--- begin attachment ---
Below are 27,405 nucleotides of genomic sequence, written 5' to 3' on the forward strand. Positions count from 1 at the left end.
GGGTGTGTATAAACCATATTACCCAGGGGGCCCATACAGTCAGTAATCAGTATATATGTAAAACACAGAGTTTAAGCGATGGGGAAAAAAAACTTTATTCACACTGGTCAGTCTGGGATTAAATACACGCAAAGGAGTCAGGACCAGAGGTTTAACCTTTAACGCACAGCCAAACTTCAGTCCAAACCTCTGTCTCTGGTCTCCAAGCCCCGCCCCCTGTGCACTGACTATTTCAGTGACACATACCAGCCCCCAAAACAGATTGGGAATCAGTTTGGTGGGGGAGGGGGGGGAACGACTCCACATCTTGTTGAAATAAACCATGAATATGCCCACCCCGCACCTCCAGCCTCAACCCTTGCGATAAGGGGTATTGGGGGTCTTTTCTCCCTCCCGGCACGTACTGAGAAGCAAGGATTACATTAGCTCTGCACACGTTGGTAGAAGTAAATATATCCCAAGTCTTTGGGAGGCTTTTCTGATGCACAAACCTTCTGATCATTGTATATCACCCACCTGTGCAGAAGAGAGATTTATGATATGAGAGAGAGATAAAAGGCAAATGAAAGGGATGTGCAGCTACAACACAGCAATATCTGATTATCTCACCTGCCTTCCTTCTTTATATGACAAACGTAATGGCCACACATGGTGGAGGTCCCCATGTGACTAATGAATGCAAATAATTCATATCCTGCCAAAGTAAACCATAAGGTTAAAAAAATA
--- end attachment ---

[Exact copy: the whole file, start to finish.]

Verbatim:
Below are 27,405 nucleotides of genomic sequence, written 5' to 3' on the forward strand. Positions count from 1 at the left end.
GGGTGTGTATAAACCATATTACCCAGGGGGCCCATACAGTCAGTAATCAGTATATATGTAAAACACAGAGTTTAAGCGATGGGGAAAAAAAACTTTATTCACACTGGTCAGTCTGGGATTAAATACACGCAAAGGAGTCAGGACCAGAGGTTTAACCTTTAACGCACAGCCAAACTTCAGTCCAAACCTCTGTCTCTGGTCTCCAAGCCCCGCCCCCTGTGCACTGACTATTTCAGTGACACATACCAGCCCCCAAAACAGATTGGGAATCAGTTTGGTGGGGGAGGGGGGGGAACGACTCCACATCTTGTTGAAATAAACCATGAATATGCCCACCCCGCACCTCCAGCCTCAACCCTTGCGATAAGGGGTATTGGGGGTCTTTTCTCCCTCCCGGCACGTACTGAGAAGCAAGGATTACATTAGCTCTGCACACGTTGGTAGAAGTAAATATATCCCAAGTCTTTGGGAGGCTTTTCTGATGCACAAACCTTCTGATCATTGTATATCACCCACCTGTGCAGAAGAGAGATTTATGATATGAGAGAGAGATAAAAGGCAAATGAAAGGGATGTGCAGCTACAACACAGCAATATCTGATTATCTCACCTGCCTTCCTTCTTTATATGACAAACGTAATGGCCACACATGGTGGAGGTCCCCATGTGACTAATGAATGCAAATAATTCATATCCTGCCAAAGTAAACCATAAGGTTAAAAAAATA